Cynthia Petion is a successful entrepreneur, as well as the founder and CEO of NovaTech, LTD, a forex and cryptocurrency trading platform. NovaTech prides itself on being a company that delivers reliable trading services, as well as a company with a clear mission to improve the global community. NovaTech’s mission is to empower its associates to achieve new financial heights and personal freedom by presenting them with business opportunities that open the door to personal success.
Cynthia Petion is also an evangelist minister, having been ordained as a reverend in 2019. She operates her ministry partially via TheReverendCEO.com, where she offers mentorship services to individuals and teams across the world relating to personal matters and business development. Cynthia is also heavily involved in outreach and community service projects with South Palm Community Church in Florida, holding weekly services and volunteering to help feed the homeless.
How have you achieved success?
That’s a difficult question to answer, but I think it’s been a combination of numerous factors. Chief among them are having a clear vision, hard work, drive, basic business sense, adaptability, and the ability to work well with the talented team that I’ve assembled at NovaTech. Without question, there has also been some good timing involved, too. And a great deal of faith.
How has your definition of success changed over the years?
I suppose in the past, I looked at success somewhat differently. At the very beginning, when we had just started the company, success just meant keeping the lights on. Later on, success meant increasing our client list and strengthening our bottom line. These days, I would have to include the concept of community building with my definition of success. There was a shift in mentality that occurred in the company’s founders and executives after we left those early stages of development and no longer had to worry about day-to-day problems. Obviously, we’re going to continue to be as profitable as possible, but it’s not only about that anymore. There are other, more higher-minded goals to consider.
What obstacles have you overcome in the process?
Too many to list in a single interview, I’m afraid. For the sake of brevity, why don’t I answer generally? We’ve had obstacles of one degree or another with hiring, technology, communications, marketing, and all manner of other things. Luckily, none of these obstacles have been terribly detrimental, and a workable solution was found relatively quickly in each instance—and that’s what it’s all about. It is not possible to start a business and somehow find success without encountering any obstacles. That just doesn’t happen. The trick is, once you encounter those obstacles, you immediately switch into problem-solving mode and find a workaround. My team is fantastic at doing that. I feel very blessed to have them.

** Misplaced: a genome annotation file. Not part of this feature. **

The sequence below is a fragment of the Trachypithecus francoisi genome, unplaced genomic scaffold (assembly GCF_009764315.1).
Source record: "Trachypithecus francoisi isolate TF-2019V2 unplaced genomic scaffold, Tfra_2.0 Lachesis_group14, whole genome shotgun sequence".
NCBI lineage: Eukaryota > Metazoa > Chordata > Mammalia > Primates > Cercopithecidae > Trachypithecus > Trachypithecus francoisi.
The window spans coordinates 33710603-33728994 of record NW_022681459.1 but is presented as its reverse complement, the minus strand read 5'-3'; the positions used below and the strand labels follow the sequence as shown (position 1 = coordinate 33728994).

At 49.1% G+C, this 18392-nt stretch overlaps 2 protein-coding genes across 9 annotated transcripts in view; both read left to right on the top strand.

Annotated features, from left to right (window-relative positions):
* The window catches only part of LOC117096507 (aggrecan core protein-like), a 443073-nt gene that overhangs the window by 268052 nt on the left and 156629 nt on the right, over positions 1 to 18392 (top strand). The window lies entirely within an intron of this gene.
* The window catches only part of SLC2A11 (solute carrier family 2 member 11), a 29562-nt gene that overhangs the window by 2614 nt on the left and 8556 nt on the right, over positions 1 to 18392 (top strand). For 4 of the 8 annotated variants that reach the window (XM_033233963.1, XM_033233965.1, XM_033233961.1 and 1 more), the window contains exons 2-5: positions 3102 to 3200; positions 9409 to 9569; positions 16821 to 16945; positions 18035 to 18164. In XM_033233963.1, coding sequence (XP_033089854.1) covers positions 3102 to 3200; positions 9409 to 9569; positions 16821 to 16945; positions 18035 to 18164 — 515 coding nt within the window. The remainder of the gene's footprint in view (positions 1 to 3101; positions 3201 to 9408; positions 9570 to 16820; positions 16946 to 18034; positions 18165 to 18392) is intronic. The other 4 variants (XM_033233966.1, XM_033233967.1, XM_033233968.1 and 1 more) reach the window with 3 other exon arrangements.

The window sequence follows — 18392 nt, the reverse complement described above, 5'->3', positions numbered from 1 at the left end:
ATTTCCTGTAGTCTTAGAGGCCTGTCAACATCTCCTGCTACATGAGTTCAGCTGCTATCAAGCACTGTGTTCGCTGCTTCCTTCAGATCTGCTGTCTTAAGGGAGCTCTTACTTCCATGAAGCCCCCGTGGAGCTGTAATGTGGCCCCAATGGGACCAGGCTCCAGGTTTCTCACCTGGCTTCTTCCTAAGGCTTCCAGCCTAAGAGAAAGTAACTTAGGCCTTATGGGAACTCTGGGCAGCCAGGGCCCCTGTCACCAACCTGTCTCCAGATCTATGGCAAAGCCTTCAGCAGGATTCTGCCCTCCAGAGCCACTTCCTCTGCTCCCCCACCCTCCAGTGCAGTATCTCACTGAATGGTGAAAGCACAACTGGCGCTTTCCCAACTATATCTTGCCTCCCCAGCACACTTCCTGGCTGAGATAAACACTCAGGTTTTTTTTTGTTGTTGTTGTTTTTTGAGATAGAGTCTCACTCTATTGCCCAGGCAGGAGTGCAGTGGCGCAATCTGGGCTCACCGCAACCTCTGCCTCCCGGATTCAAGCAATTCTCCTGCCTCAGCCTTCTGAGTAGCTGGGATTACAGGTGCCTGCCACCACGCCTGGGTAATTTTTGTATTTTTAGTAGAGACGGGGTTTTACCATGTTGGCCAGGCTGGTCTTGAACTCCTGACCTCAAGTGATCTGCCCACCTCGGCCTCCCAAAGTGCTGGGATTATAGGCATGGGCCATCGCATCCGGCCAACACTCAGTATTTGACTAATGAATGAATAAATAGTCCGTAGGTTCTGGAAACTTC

What drives you to succeed?
I’ve always felt a strong compulsion to help people in the community make a better situation for themselves and for their families. That was the initial impetus for creating NovaTech. I wanted the company to be an agent for wealth-building, and as a result, to be a positive influence in the lives of the people I care most about. Once I found the appropriate mechanism through which to do that—in the here and now, that is forex and cryptocurrency—the rest was simple logistics.
Additionally, I’ve always been driven to build something lasting; a legacy of sorts. Ultimately, my long-term vision for the company includes branching out into other sectors of the economy so that we might extend our influence and solidify our presence for the years and decades to come. I would love it if, upon my retirement, I could hand a healthy and robust NovaTech down to the next generation.
What has success meant to you?
Besides the material rewards that success provides, there is a feeling of personal satisfaction that comes from operating a successful endeavor that I wouldn’t trade for anything in the world. I don’t quite know how to describe it. It’s like a warmth or a glow, and it gives me renewed confidence to try new things every time I experience it. I’ve worked for companies in the past, spending all day forwarding the goals of others, and I have never experienced that feeling under those conditions, no matter how well I performed. This feeling seems to be unique to entrepreneurship, or at least, to accomplishing your own goals, as opposed to someone else’s goals. I wonder if novelists experience the same feeling after completing a new book, or musicians after writing a new song? I wouldn’t be surprised.
Do you have advice for others on how to be successful?
If I can relate anything useful to any of the Industry Elites readership who are considering founding their own businesses, it is this: You can’t do everything alone. I know that’s the initial impulse of those who possess the entrepreneurial bug. I know that because it’s my impulse, too. I get it. You have a great idea and you want to put it into practice exactly how you envision it. And the truth is, when you create a business from nothing, a massive amount of responsibility falls on your shoulders by default. But, you can’t take it all. For better or for worse, it really is impossible to do everything yourself. Sometimes, as an entrepreneur, it’s hard to come to terms with this fact—but that’s what it is. It’s a fact. Building a successful business is a team effort, even if the team is very small.
The best thing to do is to take a deep breath, step back from the situation, evaluate what the strengths of each team member are, and then assign the roles accordingly. If one of the team members is an accounting whiz and another is a marketing prodigy, it’s in the best interests of the company to allow them to assume those positions. After all, the whole point of building a company is not to bolster the ego of the founder, it’s to make it a success.